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Netbooks Have Higher Failure Rate Than Laptops 264

Posted by kdawson
from the get-what-you-pay-for-sometimes dept.
Barence writes "Netbooks are more likely to fail within the first year than their more expensive laptop brethren, according to new research. SquareTrade, an independent US warranty provider, analyzed the failure rates of more than 30,000 laptops covered by its own warranties. It found that 5.8% of netbooks malfunctioned within the first year, compared to 4.7% for regular laptops and 4.2% for premium laptops costing more than $1,000. The research also raises question marks over the legendary reliability of Macs. Three PC manufacturers — Asus, Toshiba, and Sony — boasted better reliability rates than Apple. Macs have a 17.4% malfunction rate over three years, compared to market-leader Asus, which has a 15.6% failure rate. HP was the worst of the nine PC vendors listed, with a malfunction rate of 25.6% over three years."
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Netbooks Have Higher Failure Rate Than Laptops

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  • Cheaper = Worse? (Score:5, Insightful)

    by ddrueding80 (1091191) * on Friday November 20, 2009 @01:35PM (#30174546)
    So you're telling me that something cheap isn't as well made as something expensive? Allow me to go re-evaluate my life...
    • by Jared555 (874152) on Friday November 20, 2009 @01:41PM (#30174662)

      It depends though. Something with a smaller screen, no dvd drive, etc. should be possible to make cheaper for the same or less money.

    • Re: (Score:3, Insightful)

      I second that. Where the real money is spent on netbooks is the smaller form factor - not the mature hardware. Smaller keyboards, smaller screens, smaller cases. And with all the netbooks competing on price point I will guarantee that the cases are as cheap as they can get away with.

      Value priced + Early in Life Cycle = Poor Quality
    • by Daniel_Staal (609844) <DStaal@usa.net> on Friday November 20, 2009 @02:02PM (#30175044)

      Also, given their size and portability, I'd expect netbooks to have harsher treatment than a laptop. Laptops are big enough you think 'expensive computer' when you are handling one, where netbooks are (intentionally) designed to feel like they are more of a 'mid-sized electronic device'.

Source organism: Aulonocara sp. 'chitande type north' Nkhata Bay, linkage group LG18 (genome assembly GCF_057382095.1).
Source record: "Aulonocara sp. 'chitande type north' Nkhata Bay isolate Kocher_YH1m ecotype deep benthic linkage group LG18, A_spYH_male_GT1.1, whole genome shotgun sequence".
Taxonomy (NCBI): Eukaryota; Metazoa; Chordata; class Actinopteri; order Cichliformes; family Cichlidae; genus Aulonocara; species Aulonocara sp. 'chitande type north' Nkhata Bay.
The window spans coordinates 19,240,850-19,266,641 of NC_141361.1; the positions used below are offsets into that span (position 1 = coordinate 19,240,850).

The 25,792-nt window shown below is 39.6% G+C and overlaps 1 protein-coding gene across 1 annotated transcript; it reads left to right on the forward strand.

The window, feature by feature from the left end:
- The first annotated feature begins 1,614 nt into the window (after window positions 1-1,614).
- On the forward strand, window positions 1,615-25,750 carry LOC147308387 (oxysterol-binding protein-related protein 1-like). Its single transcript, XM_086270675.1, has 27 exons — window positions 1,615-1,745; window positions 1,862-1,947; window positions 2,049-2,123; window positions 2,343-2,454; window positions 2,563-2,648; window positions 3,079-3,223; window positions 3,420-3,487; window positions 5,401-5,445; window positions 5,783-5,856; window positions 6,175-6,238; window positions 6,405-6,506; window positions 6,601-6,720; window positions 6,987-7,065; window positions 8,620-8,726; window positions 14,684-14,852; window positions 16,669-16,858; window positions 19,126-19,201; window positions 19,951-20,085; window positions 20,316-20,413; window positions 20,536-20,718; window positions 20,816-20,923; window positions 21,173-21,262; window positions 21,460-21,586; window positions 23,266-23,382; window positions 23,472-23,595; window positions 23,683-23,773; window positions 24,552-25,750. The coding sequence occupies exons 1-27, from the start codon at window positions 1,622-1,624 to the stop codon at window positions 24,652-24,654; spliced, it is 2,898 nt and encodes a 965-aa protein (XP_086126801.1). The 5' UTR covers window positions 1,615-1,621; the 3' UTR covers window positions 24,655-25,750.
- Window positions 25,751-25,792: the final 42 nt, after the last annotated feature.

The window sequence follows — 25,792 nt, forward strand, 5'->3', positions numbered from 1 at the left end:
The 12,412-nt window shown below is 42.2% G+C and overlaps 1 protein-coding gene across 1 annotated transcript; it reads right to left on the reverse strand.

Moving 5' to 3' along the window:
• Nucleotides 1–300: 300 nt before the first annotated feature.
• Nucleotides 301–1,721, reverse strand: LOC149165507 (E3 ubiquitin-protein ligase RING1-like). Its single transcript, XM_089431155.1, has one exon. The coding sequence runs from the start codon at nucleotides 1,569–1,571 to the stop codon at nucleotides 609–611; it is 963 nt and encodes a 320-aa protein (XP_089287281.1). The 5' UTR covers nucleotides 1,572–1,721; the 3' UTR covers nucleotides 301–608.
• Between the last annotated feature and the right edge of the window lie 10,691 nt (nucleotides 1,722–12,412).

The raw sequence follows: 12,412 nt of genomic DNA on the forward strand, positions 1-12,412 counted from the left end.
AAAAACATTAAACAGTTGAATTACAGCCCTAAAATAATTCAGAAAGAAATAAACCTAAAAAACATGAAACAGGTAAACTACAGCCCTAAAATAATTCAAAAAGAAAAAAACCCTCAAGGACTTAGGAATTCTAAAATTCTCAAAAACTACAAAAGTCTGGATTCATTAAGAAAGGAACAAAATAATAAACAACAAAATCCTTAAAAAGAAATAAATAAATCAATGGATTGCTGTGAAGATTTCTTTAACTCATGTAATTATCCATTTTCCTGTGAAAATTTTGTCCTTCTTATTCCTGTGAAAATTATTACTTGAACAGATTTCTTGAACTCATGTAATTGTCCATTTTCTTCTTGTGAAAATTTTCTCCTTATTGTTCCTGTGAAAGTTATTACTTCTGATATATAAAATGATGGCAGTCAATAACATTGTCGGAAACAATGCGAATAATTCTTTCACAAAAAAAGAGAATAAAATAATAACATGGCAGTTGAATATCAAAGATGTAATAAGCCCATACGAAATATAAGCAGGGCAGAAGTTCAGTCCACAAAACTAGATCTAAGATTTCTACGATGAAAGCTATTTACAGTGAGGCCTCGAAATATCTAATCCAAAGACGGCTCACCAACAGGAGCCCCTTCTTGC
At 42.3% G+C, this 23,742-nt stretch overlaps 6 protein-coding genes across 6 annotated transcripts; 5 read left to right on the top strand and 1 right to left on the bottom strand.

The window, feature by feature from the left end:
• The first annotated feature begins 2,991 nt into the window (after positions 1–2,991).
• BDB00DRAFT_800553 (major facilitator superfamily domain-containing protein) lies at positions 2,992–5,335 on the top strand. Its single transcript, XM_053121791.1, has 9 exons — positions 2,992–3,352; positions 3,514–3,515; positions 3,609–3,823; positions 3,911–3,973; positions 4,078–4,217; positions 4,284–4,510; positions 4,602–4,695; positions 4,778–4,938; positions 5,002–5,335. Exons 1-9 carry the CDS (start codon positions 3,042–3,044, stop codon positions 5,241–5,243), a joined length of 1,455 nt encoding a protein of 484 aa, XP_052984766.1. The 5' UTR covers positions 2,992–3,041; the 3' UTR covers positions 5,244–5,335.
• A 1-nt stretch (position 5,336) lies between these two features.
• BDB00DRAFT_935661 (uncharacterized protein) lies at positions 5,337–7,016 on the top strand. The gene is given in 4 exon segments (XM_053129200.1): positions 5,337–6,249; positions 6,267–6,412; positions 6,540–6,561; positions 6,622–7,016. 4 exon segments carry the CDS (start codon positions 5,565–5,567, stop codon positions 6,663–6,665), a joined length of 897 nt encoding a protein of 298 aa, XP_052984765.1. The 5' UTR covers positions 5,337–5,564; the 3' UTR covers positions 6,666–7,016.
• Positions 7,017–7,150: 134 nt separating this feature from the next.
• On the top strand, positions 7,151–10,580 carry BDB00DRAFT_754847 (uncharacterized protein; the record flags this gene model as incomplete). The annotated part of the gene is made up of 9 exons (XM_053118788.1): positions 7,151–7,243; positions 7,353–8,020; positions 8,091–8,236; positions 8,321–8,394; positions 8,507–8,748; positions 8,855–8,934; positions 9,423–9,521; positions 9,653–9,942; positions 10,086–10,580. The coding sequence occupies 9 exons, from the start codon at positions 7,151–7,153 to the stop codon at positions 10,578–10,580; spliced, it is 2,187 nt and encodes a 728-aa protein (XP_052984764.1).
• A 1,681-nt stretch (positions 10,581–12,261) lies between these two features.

It's not much, but it could well account for a 1% difference, IMHO.

      • Re: (Score:2, Troll)

        by Aphoxema (1088507) *

        Also, given their size and portability, I'd expect netbooks to have harsher treatment than a laptop. Laptops are big enough you think 'expensive computer' when you are handling one, where netbooks are (intentionally) designed to feel like they are more of a 'mid-sized electronic device'.

        It's not much, but it could well account for a 1% difference, IMHO.

        Don't forget the "Apple Effect". You pay about as much for an iPod Touch as you would for a netbook, but anyone who has an iPod treats it like their little savior of humanity, so incredibly important yet oh, so fragile...

      • by kalirion (728907)

        I'd consider that a 20% difference myself.

      • Re:Cheaper = Worse? (Score:4, Interesting)

        by piltdownman84 (853358) <piltdownman84@m[ ]com ['ac.' in gap]> on Friday November 20, 2009 @02:30PM (#30175600)
        Also because of their size people have a tendency to transport them in a bag that is less supported. Most people carry their Laptop in a proper bag or a Targus backpack, where as its not uncommon to see someone carrying their netbook in their purse or messenger bag.
      • Re: (Score:2, Interesting)

        by sheehaje (240093)

        I was thinking the same thing. People tend to look at Netbooks more as a toy. It's much lighter weight tends to lead to people throwing it around more, or putting it in a backpack with a bunch of other items, whereas a laptop tends to be carried around in it's own laptop bag.

        I wonder what the failure rate is of SSD models compared to regular hard drives, as not having any moving parts would seem to fair better, and be spec'd similar to a 'mid-sized electronic device'. I have a Dell Mini 9 with an SSD, an

      • Don't forget to add in the total lifetime of netbooks.
        For most new types of products it takes a while to determine exactly how they are used and what needs to be done to improve reliability.
        Laptops now have some features in them to help reliability that weren't there in the earlier years.

        Heck their are whole new products built to be 'tough' to handle rougher treatment.
        same thing for cellphones
      • Re:Cheaper = Worse? (Score:4, Interesting)

        by element-o.p. (939033) on Friday November 20, 2009 @02:56PM (#30176006) Homepage